As one of the rooms in our homes that we use daily, it makes sense to have a kitchen that’s not only beautiful to look at, but tailored to the unique ways we like to use it.
A custom kitchen requires a larger investment than an off-the-shelf solution, but in the long run, a kitchen that’s customised to your needs will be far more enduring and provide a greater return.
Here are our top five reasons for choosing a bespoke kitchen.
Whereas off-the-shelf kitchens adhere to standard formats, a custom-designed kitchen will take into account the ways you and your family actually use your kitchen space and factors such as whether you’re a keen cook or entertainer.
Charbel Rizk, director at bespoke kitchen specialists Häcker Australia, explains that a tailored kitchen is designed to meet the client’s exact needs.
“Similar to getting a bespoke suit tailored to ensure a perfect fit, our designers take into consideration a number of key factors, including the formation of the household and their ages, the flow of how they use their kitchen, the frequency of use … the kitchen needs to be responsive to their needs,” he says.
“Our focus is to create a space that has the perfect balanced ratio of cooking versus dining and entertaining, which varies for each client.”
Architect Kitty Lee adds that a customised and considered kitchen ultimately means a better return on investment.
“When you make it work for you and your lifestyle, you’re less likely to want to change it,” she says.
Cupboards that are too high for regular use, or benches that are too low or too deep for comfort create what designers call a poor user experience. We want an easy, enjoyable experience in the spaces we use every day.
Rizk says having a kitchen purpose-built to your own specifications can be life-changing.
“The key to creating a bespoke kitchen is to ensure that we work to create the perfect height for the cupboards, drawers and benches to ensure the client isn’t having to stoop or stretch while using their kitchen,” he says.
“We have worked with clients who are used to having to move stools around their kitchen to facilitate access or to have to crouch down to reach their big pots at the back of corner cupboards, so to have a kitchen design that’s responsive to their needs was mind-blowing.”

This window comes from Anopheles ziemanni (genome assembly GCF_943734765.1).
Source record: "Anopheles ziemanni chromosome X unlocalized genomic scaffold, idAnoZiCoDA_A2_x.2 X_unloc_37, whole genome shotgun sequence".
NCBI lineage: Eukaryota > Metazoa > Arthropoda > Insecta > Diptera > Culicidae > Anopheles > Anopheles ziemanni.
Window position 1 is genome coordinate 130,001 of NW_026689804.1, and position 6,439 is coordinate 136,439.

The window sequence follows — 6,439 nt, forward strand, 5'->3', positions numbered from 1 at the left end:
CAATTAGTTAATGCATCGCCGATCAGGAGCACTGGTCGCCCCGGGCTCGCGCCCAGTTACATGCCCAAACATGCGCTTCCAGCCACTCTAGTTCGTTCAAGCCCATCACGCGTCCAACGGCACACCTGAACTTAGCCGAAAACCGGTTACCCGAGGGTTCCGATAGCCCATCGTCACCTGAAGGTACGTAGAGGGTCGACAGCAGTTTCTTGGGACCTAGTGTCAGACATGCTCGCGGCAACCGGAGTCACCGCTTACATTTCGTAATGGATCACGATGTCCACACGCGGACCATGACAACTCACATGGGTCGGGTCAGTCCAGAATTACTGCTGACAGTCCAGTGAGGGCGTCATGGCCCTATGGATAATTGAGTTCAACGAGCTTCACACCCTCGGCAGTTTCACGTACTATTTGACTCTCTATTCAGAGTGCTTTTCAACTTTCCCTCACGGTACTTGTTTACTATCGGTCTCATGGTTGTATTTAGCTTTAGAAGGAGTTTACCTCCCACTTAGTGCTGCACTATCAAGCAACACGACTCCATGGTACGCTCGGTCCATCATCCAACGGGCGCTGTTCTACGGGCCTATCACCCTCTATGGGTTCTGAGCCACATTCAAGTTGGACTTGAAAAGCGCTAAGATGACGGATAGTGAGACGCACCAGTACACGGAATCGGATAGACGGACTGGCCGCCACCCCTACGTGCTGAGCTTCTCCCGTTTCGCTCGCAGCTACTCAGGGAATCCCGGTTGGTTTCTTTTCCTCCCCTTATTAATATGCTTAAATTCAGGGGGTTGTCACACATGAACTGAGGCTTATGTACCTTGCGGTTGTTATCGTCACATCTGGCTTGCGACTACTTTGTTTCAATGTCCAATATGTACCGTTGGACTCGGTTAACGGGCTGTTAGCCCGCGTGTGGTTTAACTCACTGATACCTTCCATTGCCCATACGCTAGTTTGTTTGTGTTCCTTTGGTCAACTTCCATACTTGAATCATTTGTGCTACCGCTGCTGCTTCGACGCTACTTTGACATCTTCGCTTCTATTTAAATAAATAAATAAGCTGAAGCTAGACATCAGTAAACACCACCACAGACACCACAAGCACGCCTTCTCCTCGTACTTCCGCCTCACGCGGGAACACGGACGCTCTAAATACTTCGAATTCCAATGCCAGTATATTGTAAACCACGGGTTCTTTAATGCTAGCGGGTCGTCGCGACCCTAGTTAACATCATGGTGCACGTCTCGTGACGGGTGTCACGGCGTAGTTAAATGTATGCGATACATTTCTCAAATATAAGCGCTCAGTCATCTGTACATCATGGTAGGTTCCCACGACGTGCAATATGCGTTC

Lee says another major benefit is the maximisation of storage.
Where flat-pack kitchens come in predetermined modules, a customised kitchen can transform every nook and slice of dead space into useful storage. Naturally, more storage means better integration and a more seamless, uncluttered, aesthetically pleasing result.
“In a bespoke kitchen there are so many drawer accessories and there are so many clever units that you can put in that allow you to benefit from different ways of storing things,” Lee says.
“There are lots more opportunities to add different types of hidden pantries, appliance cupboards, using nooks that you might have because of wall thicknesses.”
Rizk adds that a bespoke kitchen is engineered to be “millimetre perfect”, so no space is wasted.
While off-the-shelf kitchens provide a limited number of aesthetic options to choose from, the options for colours, layout and materials in a bespoke kitchen are endless – so the space will look and feel exactly how you want it to.
When creating a kitchen with Häcker Australia, for example, clients can choose between an extensive range of finishes – from laminates to lacquers, real wood and stone-laid veneers – and appliances, sinks, tapware and lighting from Häcker’s suppliers.
“It is a one-stop solution for clients looking to create their own unique space, without having to try and pair everything together on their own,” Rizk says.
He also points out that working with a kitchen designer makes for a more fluid process and gives you the opportunity to make changes along the way after seeing colours and objects in situ.
This is where the design magic of a bespoke kitchen really comes into play. Custom-designed kitchens consider the rooms that surround the kitchen and how these various spaces interact with each other in both a thematic and practical sense.
“The layout is critical, and working with how [the kitchen] connects to the adjacent rooms is something I always consider,” Lee says.
She gives the example of a home with a tiny galley kitchen where she extended the bench into the living room and added bespoke joinery, and was, therefore, able to incorporate more bench space plus a wine fridge, bench seat and shoe cabinet for the client.
“When you have other spaces to work with, you can really extend your kitchen and design it in a way that makes use of the spaces surrounding it,” she says.